To expand domestic demand, the government must do a good job, and not do unnecessary things. There are actually quite a lot of things Taiwan needs to accomplish, like infrastructure projects such as roads, bridges and other public construction projects. But this must be done properly. During the 1990s Japan built a lot of bridges and roads that nobody uses.
More importantly, when expanding domestic demand, education is something the government can invest more in rather than flippantly cutting back. As for financing, in the short-term the government can issue short-term debt, but the window of opportunity here is growing smaller and smaller. In the long-term, government finances will not be what they once were, and new tax revenues must be considered.
Premier Liu Chao-shiuann was the first leader in the Far East to state his government's commitment to guarantee the full value of bank deposits. I believe this is the right course, although some economists doubt the government's ability to do so. But the point is that if you make the statement up front, perhaps in the future you won't need to, while if you leave it off the table, the necessity may indeed come to pass.
The government's primary mission right now is to avoid a financial crisis in Taiwan, because confidence is easier to maintain when banks are not failing. In the event a financial crisis materializes, the biggest damage done is the unseen damage that comes with the destruction of confidence, something that could take more than a decade to restore. There will be tough times ahead for exports, but it will not be as serious as in the U.S.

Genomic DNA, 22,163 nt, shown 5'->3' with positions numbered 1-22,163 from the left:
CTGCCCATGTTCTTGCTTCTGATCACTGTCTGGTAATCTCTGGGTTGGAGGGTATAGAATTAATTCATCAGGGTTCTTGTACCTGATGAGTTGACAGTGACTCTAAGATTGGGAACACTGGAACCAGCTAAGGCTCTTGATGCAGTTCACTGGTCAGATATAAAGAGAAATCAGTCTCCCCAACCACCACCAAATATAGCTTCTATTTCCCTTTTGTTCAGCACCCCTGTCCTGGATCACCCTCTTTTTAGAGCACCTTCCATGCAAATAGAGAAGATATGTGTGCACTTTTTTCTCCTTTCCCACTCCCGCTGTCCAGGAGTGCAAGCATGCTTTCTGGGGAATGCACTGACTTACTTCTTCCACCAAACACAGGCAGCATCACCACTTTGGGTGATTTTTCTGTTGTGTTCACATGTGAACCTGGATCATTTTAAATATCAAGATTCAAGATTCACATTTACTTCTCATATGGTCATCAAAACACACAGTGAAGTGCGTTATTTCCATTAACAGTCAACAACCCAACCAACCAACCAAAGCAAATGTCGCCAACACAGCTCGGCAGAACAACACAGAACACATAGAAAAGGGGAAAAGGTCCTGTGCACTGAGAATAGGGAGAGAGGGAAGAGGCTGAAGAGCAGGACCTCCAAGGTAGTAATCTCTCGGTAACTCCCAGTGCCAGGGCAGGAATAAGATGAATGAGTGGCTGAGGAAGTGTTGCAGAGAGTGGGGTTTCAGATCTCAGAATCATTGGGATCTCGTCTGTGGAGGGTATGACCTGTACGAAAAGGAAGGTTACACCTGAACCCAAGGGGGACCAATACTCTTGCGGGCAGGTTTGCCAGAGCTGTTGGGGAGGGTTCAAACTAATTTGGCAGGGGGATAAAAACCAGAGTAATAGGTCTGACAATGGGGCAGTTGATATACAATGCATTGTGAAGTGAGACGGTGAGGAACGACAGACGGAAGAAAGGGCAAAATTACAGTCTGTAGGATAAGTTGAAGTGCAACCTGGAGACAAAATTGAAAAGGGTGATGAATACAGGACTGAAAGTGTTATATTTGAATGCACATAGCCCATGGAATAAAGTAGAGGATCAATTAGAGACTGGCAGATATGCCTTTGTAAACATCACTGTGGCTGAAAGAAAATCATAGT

Looking at global trends, the role of the government will become more and more important. This is the prevailing wind of 2008. If Sen. Barack Obama wins the U.S. presidential election and the Democratic Party secures majority control of both houses of the U.S. Congress, this trend will continue.
The laissez-faire approach has gone on now for nearly 30 years, and the trend is about to change again. Even if Sen. Obama loses, it will only temporarily delay the shift. The pendulum has definitely swung in the direction of bigger government and more regulation.
Global Pendulum Swings Left
The difference is that while Taiwan has taken the American path, it is more than 20 years behind and currently going through a period of deregulation and tax cutting akin to the Ronald Reagan era, while the United States has turned in the opposite direction.
Capitalism changed many times during the course of the 20th century, but I don't believe it has changed so much as many people expect. Don't think that with just a little more regulation financial crises can be solved. If the pendulum swings too far, it will also have negative repercussions.